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Soccer legend on Team USA opener: "This was a tale of two teams"

All-time leader in U.S. national soccer appearances talks about the win against Ghana, how you play defense against the world's best, as well as his favorites to win it all
All-time leader in U.S. national soccer appea... 03:38

U.S. men's soccer coach Jurgen Klinsmann has attempted to remake the way his team has always played soccer - defensive, relying on the counterattack for goals - into a more proactive style.

While that happened for a little more than 30 seconds in the team's opening 2014 World Cup match against Ghana, when captain Clint Dempsey netted a quick goal, the team spent most of the rest of the match on its heels.

cobi jones
Cobi Jones on May 2, 2014, in Century City, California. Michael Buckner/Getty Images

"The way that the U.S. team played was ... a tale of two teams you could say," U.S. soccer legend Cobi Jones told CBS News. "Once you get up, it's your natural tendency to fall back and play very defensive."

That all changed, however, when Andre Ayew of Ghana tied the score in the 82nd minute.

"The thing I liked about the team that did fall into what Jurgen Klinsmann had to say is that when they did give up the goal and it was tied up in the game, the U.S. didn't sit back and say, 'OK, we're going to get out of here with a point.' They continued to push forward and go for it and create chances, and that's how John Anthony Brooks scored on the corner."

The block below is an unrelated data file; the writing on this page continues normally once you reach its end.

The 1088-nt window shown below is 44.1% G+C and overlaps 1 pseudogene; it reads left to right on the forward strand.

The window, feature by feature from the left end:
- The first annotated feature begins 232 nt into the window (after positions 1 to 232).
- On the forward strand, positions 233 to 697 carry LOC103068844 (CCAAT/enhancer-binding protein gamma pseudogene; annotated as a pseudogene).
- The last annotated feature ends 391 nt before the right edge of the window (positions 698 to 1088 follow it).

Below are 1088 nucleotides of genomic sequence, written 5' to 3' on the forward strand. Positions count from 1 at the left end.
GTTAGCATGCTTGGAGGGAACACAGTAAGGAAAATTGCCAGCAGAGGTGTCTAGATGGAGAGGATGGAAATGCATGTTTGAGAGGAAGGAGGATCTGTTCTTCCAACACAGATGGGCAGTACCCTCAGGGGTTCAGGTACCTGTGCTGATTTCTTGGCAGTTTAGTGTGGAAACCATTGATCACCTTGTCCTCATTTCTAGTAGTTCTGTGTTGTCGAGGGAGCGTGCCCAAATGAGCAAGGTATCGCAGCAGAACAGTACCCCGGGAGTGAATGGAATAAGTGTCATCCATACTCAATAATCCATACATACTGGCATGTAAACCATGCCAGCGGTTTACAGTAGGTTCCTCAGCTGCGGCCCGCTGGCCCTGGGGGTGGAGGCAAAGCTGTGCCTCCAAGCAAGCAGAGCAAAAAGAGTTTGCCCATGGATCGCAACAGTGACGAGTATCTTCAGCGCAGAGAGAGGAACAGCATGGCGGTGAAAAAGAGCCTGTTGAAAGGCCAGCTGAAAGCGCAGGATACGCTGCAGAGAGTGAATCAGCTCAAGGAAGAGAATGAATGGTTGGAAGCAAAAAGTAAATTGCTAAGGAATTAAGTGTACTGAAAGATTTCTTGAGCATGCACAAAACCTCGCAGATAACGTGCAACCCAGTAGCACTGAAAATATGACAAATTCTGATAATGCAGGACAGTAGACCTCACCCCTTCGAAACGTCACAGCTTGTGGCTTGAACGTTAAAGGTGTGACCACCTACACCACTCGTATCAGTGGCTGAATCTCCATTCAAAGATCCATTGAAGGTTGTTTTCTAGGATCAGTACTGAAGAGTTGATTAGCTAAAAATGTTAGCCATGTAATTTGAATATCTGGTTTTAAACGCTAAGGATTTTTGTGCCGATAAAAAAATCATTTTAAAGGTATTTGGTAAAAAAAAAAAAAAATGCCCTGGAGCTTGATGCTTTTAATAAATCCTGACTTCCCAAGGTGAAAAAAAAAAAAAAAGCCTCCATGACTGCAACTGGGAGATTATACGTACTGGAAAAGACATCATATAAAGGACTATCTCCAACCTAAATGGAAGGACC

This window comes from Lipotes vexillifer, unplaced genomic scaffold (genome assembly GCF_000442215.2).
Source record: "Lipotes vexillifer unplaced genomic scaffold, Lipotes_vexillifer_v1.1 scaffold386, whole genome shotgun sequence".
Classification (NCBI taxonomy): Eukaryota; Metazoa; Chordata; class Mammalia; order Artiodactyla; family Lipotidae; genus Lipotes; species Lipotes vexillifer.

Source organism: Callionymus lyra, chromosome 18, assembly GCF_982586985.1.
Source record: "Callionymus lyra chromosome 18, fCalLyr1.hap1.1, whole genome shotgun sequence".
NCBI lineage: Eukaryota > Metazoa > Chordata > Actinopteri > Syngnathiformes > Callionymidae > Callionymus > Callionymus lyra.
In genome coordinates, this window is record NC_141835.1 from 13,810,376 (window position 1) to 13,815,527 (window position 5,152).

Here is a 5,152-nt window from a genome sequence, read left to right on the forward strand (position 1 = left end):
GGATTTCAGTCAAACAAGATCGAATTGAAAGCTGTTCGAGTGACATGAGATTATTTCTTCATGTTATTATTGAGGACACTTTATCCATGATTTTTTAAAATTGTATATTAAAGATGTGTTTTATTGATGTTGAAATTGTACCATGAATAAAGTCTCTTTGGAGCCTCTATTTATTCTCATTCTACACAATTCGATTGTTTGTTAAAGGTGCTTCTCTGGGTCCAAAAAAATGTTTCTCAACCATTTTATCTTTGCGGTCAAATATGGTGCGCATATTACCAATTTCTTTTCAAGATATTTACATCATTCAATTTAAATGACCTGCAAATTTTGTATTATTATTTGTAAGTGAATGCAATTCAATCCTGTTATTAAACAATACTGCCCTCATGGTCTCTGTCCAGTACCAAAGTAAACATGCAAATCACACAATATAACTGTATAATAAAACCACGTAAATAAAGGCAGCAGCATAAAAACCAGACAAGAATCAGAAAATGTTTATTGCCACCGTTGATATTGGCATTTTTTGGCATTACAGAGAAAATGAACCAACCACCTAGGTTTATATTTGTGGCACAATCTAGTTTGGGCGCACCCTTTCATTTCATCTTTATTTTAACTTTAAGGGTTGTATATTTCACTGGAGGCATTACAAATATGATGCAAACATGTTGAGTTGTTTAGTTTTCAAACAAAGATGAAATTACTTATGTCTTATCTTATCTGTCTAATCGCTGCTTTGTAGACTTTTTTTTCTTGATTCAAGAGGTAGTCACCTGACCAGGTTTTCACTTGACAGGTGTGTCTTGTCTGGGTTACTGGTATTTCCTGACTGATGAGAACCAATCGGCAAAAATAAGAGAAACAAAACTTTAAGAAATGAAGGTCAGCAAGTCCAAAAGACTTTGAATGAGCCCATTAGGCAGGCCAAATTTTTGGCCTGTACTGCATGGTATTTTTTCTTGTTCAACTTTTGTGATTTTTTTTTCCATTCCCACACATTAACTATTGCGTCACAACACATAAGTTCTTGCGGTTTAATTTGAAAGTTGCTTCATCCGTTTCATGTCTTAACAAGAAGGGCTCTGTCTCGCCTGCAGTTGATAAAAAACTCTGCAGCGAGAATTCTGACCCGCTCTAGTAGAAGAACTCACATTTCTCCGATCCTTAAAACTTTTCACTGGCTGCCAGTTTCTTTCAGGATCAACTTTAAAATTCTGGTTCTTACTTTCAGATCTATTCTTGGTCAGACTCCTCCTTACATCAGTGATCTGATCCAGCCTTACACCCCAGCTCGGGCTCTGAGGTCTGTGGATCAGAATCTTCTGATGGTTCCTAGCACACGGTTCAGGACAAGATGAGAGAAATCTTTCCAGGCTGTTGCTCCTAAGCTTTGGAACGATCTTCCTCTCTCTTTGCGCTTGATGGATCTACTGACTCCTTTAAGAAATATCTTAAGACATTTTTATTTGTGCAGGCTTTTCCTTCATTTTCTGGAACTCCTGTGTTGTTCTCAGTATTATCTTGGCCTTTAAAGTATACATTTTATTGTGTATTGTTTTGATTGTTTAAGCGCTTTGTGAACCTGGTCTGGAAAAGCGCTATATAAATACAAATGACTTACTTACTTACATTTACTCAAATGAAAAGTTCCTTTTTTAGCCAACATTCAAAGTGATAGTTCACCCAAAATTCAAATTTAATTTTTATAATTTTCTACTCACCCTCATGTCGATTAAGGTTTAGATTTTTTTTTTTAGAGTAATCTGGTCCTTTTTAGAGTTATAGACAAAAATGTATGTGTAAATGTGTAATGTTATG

Next up for the Americans is Portugal, which features the world's best player. The game against Ghana was a triumph for the U.S. - a "top 10" all-time game - but may not offer them many lessons for taking on the Portuguese.

"No matter how good the players were on the Ghanaian team, none of them compare to Cristiano Ronaldo," Jones said.

Jones, who is the all-time leader in appearances for the U.S. men's soccer team, played against Brazil's Ronaldinho during the height of that particular all-time great's rein atop the soccer world. He said there's really only one thing you can do when playing against the Ronaldos and Ronaldinhos of soccer.

"The strength he had, and his ability to keep the ball close to him ... that one-on-one situation is not going to work for you defensively. You needed that extra support," Jones said.

Jones told CBS News that the weather and injuries will also be a concern for the U.S. in the Portugal game. Jones visited the Amazon-based city of Manaus recently, the site of the next game, and he described it as incredibly hot. With the U.S. team seeming to struggle in the less humid and slightly cooler air during the Ghana game, they still have their work cut out for them.

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